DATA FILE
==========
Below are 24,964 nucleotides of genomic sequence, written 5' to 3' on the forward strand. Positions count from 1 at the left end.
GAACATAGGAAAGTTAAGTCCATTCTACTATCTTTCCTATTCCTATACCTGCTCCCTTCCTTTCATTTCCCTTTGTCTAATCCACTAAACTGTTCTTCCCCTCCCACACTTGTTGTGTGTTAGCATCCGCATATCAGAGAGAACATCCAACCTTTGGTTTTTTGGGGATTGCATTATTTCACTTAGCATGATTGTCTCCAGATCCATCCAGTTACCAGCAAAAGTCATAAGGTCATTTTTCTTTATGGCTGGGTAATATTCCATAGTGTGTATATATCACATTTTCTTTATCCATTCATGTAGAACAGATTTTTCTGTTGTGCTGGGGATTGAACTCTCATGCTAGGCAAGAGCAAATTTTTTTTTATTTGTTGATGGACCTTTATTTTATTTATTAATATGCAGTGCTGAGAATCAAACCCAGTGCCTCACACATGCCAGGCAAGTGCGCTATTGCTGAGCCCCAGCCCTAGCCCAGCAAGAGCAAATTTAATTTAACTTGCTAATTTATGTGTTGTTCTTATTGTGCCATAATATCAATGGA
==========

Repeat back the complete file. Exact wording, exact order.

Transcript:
Below are 24,964 nucleotides of genomic sequence, written 5' to 3' on the forward strand. Positions count from 1 at the left end.
GAACATAGGAAAGTTAAGTCCATTCTACTATCTTTCCTATTCCTATACCTGCTCCCTTCCTTTCATTTCCCTTTGTCTAATCCACTAAACTGTTCTTCCCCTCCCACACTTGTTGTGTGTTAGCATCCGCATATCAGAGAGAACATCCAACCTTTGGTTTTTTGGGGATTGCATTATTTCACTTAGCATGATTGTCTCCAGATCCATCCAGTTACCAGCAAAAGTCATAAGGTCATTTTTCTTTATGGCTGGGTAATATTCCATAGTGTGTATATATCACATTTTCTTTATCCATTCATGTAGAACAGATTTTTCTGTTGTGCTGGGGATTGAACTCTCATGCTAGGCAAGAGCAAATTTTTTTTTATTTGTTGATGGACCTTTATTTTATTTATTAATATGCAGTGCTGAGAATCAAACCCAGTGCCTCACACATGCCAGGCAAGTGCGCTATTGCTGAGCCCCAGCCCTAGCCCAGCAAGAGCAAATTTAATTTAACTTGCTAATTTATGTGTTGTTCTTATTGTGCCATAATATCAATGGA